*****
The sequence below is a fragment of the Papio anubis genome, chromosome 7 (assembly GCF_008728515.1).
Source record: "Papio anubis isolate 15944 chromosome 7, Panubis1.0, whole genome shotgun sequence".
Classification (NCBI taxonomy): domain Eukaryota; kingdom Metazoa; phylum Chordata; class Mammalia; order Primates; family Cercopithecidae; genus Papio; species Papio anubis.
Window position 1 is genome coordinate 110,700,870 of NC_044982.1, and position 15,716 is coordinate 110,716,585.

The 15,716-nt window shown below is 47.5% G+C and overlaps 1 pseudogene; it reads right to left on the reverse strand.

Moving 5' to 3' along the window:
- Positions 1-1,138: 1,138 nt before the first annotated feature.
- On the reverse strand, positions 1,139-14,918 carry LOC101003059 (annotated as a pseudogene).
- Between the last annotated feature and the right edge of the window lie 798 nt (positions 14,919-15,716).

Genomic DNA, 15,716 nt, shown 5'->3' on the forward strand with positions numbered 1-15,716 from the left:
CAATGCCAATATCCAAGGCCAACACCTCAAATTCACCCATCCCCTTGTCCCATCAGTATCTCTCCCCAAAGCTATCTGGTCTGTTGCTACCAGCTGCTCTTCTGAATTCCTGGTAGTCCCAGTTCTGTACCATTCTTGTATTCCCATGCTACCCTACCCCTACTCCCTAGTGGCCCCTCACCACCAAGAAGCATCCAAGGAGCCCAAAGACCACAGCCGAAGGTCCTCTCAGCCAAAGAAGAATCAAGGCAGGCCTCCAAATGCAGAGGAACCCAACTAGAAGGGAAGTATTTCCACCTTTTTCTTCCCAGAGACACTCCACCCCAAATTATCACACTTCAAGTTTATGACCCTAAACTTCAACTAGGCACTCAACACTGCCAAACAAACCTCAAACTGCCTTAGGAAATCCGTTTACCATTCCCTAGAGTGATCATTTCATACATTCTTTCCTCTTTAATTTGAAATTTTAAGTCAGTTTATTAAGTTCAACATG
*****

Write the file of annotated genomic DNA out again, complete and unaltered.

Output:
The sequence below is a fragment of the Papio anubis genome, chromosome 7 (assembly GCF_008728515.1).
Source record: "Papio anubis isolate 15944 chromosome 7, Panubis1.0, whole genome shotgun sequence".
Classification (NCBI taxonomy): domain Eukaryota; kingdom Metazoa; phylum Chordata; class Mammalia; order Primates; family Cercopithecidae; genus Papio; species Papio anubis.
Window position 1 is genome coordinate 110,700,870 of NC_044982.1, and position 15,716 is coordinate 110,716,585.

The 15,716-nt window shown below is 47.5% G+C and overlaps 1 pseudogene; it reads right to left on the reverse strand.

Moving 5' to 3' along the window:
- Positions 1-1,138: 1,138 nt before the first annotated feature.
- On the reverse strand, positions 1,139-14,918 carry LOC101003059 (annotated as a pseudogene).
- Between the last annotated feature and the right edge of the window lie 798 nt (positions 14,919-15,716).

Genomic DNA, 15,716 nt, shown 5'->3' on the forward strand with positions numbered 1-15,716 from the left:
CAATGCCAATATCCAAGGCCAACACCTCAAATTCACCCATCCCCTTGTCCCATCAGTATCTCTCCCCAAAGCTATCTGGTCTGTTGCTACCAGCTGCTCTTCTGAATTCCTGGTAGTCCCAGTTCTGTACCATTCTTGTATTCCCATGCTACCCTACCCCTACTCCCTAGTGGCCCCTCACCACCAAGAAGCATCCAAGGAGCCCAAAGACCACAGCCGAAGGTCCTCTCAGCCAAAGAAGAATCAAGGCAGGCCTCCAAATGCAGAGGAACCCAACTAGAAGGGAAGTATTTCCACCTTTTTCTTCCCAGAGACACTCCACCCCAAATTATCACACTTCAAGTTTATGACCCTAAACTTCAACTAGGCACTCAACACTGCCAAACAAACCTCAAACTGCCTTAGGAAATCCGTTTACCATTCCCTAGAGTGATCATTTCATACATTCTTTCCTCTTTAATTTGAAATTTTAAGTCAGTTTATTAAGTTCAACATG